May 17, 2005

Vendors add Linux systems management functions

Author: Paul Korzeniowski

Increasingly, corporations are turning to Linux servers to support important business applications such as customer relationship management, enterprise resource planning, ecommerce, supply chain management, and Web sites. As the operating system becomes the foundation for these vital applications, administrators need system management tools that outline how well the servers are performing and pinpoint the source of any performance problem.

Vendors understand users' desires for delivering these tools, but their attempts to meet that need have produced mixed results. "There certainly are more systems management tools for Linux today than there were a few years, but none of the tools meet all users' desires," said Sam Elliott, a research manager at International Data Corp. Elliott cites tools such as BMC Software's Patrol, Computer Associates International's Unicenter, Compuware's Vantage, Hewlett-Packard Co.'s OpenView, Heroix's eQ Management Suite, and IBM's Tivoli.

One of the challenges system management software vendors face in meeting users' needs is the vast array of possible problem spots. They start with items such as how much power a device is receiving, and work their way up to how quickly a database management system can process an ecommerce transaction. Users find that the tools can help with basic management functions, such as whether a device is working, but fall short of telling them whether their database management system needs to be tuned.

Hardware lies at the foundation of the management pyramid, and the management functions, which consist of items such as the performance of power supplies, fans, voltage monitors, and system temperature regulators, have been improving. One reason for the improvement is that vendors have been working on ways to collect performance data and pass it to system management tools via standard interfaces, such as Intelligent Platform Management Interface (IPMI). Developed by Intel Corp. and supported by hardware vendors such as Dell Computer, HP, and NEC Corp., IPMI is implemented at the silicon level and uses a baseboard management controller to capture performance data and send it along to various management applications.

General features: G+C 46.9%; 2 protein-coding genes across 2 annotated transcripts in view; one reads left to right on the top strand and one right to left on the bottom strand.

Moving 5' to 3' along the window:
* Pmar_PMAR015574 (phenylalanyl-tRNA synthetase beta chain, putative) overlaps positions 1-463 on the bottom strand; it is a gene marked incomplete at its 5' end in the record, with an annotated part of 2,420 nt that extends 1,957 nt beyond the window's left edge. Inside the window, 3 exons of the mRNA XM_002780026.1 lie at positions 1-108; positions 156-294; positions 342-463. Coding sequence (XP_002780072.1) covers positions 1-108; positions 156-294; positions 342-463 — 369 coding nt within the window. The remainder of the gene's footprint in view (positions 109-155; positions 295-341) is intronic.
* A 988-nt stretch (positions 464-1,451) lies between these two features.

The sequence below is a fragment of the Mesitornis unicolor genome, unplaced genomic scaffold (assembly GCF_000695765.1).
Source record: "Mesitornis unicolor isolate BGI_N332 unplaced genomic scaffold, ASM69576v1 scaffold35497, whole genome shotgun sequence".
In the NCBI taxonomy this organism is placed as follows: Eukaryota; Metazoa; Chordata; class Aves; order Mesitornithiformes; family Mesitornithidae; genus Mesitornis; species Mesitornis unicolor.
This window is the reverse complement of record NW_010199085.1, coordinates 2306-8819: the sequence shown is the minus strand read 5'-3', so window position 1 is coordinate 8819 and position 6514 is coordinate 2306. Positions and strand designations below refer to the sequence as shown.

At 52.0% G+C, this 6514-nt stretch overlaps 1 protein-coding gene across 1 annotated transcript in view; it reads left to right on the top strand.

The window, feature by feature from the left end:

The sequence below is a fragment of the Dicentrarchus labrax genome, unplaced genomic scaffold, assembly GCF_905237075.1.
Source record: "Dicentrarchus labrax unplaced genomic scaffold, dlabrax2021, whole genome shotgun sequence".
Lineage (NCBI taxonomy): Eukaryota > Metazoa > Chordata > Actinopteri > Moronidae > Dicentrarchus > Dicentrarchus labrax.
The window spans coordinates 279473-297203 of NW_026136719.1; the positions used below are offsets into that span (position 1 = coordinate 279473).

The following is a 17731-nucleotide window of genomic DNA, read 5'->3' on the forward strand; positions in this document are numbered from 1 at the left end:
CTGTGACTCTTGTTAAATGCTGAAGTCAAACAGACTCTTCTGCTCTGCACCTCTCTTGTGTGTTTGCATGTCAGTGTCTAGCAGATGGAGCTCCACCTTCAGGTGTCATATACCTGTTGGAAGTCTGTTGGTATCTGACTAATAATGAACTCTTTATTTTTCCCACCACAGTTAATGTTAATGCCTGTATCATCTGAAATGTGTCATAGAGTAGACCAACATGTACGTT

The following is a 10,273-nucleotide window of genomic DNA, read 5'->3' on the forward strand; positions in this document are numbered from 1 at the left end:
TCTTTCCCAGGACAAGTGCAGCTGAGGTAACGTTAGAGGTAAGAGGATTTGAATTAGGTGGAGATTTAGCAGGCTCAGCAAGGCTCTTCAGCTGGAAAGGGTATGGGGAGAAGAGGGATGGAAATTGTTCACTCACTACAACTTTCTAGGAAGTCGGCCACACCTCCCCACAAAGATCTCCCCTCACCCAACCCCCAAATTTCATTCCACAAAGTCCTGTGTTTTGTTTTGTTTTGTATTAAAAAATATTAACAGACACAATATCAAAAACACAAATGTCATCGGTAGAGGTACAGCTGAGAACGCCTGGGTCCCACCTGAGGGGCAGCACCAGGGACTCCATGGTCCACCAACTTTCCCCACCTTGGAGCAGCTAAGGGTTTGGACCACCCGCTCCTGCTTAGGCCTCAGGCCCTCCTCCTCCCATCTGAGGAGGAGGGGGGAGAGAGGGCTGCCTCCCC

Administrators need other tools to monitor whether all of the different hardware components have the resources needed to complete their functions. These tasks include monitoring CPU utilization, setting thresholds for memory usage, examining file reads and writes, and deducing how well a CPU is handling multi-threaded transactions. Traditionally, there have not been a lot of these tools available for Linux, but that has been changing recently. "As Linux has become a more viable commercial product, vendors have turned their attention to building more effective systems management tools for it," said Cameron Haight, research vice president at Gartner, Inc.

As they have looked to expand their system management support for Linux, some vendors tried to leverage work done with other operating systems. Because there is a lot of similarity between Unix and Linux, certain suppliers ported their Unix tools over to Linux. Compuware tried that route but didn't think it was viable. "We found that the differences between Linux and any version of Unix were so great that it made more sense for us to go back, start from scratch, and build a tool for Linux than it did for us to fine tune one of Unix implementations for Linux," said Jeff Ventura, product manager at Compuware.

Because vendors have offered systems management tools for different operating systems for different periods of time, the richness of information that administrators can collect about an operating system can vary significantly. IDC's Elliott said that administrators are able to collect information from other operating systems more easily than from Linux.

One reason is that Linux does not feature as much inherent internal monitoring functions as other operating systems. "The goal with Linux is to keep its kernel small and fast," said Sam Greenblatt, vice president at Computer Associates. "Meeting that objective means it does not offer as much collection metrics as other operating systems." In order to collect that information, users have the option of adding applications, such as online transaction processing monitors like BEA's Tuxedo and IBM's CICS, on top of an operating system, but there aren't a lot of those products available for Linux and they carry a hefty price tag.